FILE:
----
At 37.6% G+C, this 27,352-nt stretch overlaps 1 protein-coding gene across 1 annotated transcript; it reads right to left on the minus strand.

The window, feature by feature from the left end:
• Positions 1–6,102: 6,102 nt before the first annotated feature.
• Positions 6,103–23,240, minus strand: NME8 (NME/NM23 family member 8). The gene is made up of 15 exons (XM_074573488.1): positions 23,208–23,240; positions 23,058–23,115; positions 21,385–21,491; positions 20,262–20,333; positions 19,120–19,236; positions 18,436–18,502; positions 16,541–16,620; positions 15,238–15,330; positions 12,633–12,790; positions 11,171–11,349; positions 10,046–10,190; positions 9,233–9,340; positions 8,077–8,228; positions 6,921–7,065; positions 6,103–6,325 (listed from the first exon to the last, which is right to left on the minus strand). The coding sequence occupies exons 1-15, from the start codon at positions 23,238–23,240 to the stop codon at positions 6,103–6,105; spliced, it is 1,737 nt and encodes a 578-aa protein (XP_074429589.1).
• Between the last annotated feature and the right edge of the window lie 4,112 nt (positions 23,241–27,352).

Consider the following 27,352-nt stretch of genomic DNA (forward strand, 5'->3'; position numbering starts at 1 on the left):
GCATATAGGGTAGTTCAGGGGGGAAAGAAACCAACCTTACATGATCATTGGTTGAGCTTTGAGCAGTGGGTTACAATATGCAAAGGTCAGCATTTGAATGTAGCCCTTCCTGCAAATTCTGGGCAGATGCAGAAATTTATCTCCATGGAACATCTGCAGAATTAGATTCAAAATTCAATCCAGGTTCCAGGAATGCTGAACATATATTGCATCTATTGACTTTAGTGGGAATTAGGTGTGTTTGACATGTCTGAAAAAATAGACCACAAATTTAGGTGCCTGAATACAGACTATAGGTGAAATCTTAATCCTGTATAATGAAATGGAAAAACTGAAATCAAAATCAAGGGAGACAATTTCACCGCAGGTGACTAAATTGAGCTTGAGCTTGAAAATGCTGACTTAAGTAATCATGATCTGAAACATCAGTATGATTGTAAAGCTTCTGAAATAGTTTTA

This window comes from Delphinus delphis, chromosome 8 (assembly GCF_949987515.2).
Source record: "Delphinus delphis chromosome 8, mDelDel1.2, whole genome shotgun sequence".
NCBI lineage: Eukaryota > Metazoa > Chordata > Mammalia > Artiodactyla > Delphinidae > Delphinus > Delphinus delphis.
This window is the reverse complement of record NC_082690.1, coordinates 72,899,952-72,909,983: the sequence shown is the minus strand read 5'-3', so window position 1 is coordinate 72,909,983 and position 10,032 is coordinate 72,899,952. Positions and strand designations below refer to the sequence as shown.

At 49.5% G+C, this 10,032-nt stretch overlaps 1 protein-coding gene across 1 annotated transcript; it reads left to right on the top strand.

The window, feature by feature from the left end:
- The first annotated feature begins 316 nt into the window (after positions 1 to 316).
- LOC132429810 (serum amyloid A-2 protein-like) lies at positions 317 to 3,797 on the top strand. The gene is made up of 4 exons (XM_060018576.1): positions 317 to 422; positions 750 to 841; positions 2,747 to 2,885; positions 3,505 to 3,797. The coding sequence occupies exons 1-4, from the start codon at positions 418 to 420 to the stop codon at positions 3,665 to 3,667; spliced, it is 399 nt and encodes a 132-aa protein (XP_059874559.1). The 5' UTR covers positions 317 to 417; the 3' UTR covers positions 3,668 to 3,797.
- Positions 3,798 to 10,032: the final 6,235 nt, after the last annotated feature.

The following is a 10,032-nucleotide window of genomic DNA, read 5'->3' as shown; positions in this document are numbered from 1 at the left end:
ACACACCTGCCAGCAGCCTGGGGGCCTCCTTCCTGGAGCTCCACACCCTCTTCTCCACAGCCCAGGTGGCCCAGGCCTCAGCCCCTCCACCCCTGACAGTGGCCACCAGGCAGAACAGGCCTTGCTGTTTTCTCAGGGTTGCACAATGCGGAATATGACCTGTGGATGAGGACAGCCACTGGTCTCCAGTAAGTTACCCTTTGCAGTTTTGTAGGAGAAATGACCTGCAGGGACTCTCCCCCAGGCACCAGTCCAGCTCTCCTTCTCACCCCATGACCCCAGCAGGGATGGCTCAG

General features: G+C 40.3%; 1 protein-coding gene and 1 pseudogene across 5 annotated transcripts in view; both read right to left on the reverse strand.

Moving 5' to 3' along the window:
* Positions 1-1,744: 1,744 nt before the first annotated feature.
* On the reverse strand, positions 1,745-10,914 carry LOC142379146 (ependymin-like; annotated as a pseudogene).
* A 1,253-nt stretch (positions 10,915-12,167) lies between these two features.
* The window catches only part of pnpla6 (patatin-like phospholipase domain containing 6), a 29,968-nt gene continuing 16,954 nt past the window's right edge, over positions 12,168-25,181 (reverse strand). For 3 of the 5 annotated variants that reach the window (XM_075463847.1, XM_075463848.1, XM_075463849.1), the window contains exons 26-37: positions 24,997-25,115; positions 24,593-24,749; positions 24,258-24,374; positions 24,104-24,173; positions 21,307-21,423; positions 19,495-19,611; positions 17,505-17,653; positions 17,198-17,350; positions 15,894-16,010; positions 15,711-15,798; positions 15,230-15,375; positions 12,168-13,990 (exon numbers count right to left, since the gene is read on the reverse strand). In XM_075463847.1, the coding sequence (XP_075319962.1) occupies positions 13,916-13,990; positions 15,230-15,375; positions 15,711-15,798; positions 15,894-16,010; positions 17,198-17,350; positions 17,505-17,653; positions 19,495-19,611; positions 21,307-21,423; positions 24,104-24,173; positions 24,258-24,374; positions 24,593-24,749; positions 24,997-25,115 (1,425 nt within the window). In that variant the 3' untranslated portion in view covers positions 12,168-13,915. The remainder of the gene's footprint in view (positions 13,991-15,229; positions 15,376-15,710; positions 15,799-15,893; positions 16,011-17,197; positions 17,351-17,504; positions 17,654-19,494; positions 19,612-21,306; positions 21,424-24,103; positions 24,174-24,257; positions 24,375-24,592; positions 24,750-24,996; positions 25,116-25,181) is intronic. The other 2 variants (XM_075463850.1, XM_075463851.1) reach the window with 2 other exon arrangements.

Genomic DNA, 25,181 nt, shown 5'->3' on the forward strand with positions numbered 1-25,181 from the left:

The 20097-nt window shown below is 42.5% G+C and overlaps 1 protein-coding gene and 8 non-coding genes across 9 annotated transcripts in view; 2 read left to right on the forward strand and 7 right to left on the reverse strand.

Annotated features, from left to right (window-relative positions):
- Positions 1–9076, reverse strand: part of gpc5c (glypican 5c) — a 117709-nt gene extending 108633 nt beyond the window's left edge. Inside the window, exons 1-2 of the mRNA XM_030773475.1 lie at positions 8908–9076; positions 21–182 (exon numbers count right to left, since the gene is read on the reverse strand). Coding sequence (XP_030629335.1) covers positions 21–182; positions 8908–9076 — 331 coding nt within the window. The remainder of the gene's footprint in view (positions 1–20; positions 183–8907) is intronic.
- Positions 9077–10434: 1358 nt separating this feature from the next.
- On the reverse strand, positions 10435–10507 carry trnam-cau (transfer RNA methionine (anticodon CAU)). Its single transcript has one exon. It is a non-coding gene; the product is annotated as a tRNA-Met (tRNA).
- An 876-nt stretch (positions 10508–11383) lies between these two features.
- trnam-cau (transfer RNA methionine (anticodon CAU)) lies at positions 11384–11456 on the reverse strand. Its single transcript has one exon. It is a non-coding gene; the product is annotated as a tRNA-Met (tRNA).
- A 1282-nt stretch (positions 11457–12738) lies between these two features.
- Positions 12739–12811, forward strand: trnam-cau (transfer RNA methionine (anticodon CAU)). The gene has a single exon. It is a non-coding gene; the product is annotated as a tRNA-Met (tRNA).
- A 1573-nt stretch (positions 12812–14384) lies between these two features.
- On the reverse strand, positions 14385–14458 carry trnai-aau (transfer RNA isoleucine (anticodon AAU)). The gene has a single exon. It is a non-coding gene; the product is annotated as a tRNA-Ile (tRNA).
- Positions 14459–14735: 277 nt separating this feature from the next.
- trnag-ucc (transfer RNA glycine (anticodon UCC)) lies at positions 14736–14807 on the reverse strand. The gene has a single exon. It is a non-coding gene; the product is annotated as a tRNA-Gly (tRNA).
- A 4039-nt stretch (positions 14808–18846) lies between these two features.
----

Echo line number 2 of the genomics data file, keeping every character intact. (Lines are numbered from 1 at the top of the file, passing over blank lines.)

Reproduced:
The window, feature by feature from the left end: